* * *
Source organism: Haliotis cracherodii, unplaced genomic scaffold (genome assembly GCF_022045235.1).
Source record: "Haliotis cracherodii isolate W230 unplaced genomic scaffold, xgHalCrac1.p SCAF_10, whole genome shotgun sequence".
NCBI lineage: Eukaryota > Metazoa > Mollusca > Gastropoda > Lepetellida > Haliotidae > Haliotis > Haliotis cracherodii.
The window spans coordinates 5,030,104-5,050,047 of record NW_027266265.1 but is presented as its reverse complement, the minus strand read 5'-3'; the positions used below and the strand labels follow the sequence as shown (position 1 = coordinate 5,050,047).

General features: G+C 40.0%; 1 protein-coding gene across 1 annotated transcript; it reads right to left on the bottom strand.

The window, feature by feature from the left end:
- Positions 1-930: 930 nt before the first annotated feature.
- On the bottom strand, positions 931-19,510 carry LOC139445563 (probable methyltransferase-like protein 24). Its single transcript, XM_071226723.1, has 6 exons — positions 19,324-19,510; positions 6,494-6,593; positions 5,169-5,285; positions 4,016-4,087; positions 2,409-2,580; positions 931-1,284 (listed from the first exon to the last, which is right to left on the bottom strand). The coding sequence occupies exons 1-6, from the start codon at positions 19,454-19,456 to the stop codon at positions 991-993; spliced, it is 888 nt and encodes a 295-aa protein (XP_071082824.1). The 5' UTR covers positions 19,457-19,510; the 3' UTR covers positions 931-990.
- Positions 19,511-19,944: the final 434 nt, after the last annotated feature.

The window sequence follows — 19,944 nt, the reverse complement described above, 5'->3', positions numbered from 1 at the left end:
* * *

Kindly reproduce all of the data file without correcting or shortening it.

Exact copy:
Source organism: Haliotis cracherodii, unplaced genomic scaffold (genome assembly GCF_022045235.1).
Source record: "Haliotis cracherodii isolate W230 unplaced genomic scaffold, xgHalCrac1.p SCAF_10, whole genome shotgun sequence".
NCBI lineage: Eukaryota > Metazoa > Mollusca > Gastropoda > Lepetellida > Haliotidae > Haliotis > Haliotis cracherodii.
The window spans coordinates 5,030,104-5,050,047 of record NW_027266265.1 but is presented as its reverse complement, the minus strand read 5'-3'; the positions used below and the strand labels follow the sequence as shown (position 1 = coordinate 5,050,047).

General features: G+C 40.0%; 1 protein-coding gene across 1 annotated transcript; it reads right to left on the bottom strand.

The window, feature by feature from the left end:
- Positions 1-930: 930 nt before the first annotated feature.
- On the bottom strand, positions 931-19,510 carry LOC139445563 (probable methyltransferase-like protein 24). Its single transcript, XM_071226723.1, has 6 exons — positions 19,324-19,510; positions 6,494-6,593; positions 5,169-5,285; positions 4,016-4,087; positions 2,409-2,580; positions 931-1,284 (listed from the first exon to the last, which is right to left on the bottom strand). The coding sequence occupies exons 1-6, from the start codon at positions 19,454-19,456 to the stop codon at positions 991-993; spliced, it is 888 nt and encodes a 295-aa protein (XP_071082824.1). The 5' UTR covers positions 19,457-19,510; the 3' UTR covers positions 931-990.
- Positions 19,511-19,944: the final 434 nt, after the last annotated feature.

The window sequence follows — 19,944 nt, the reverse complement described above, 5'->3', positions numbered from 1 at the left end: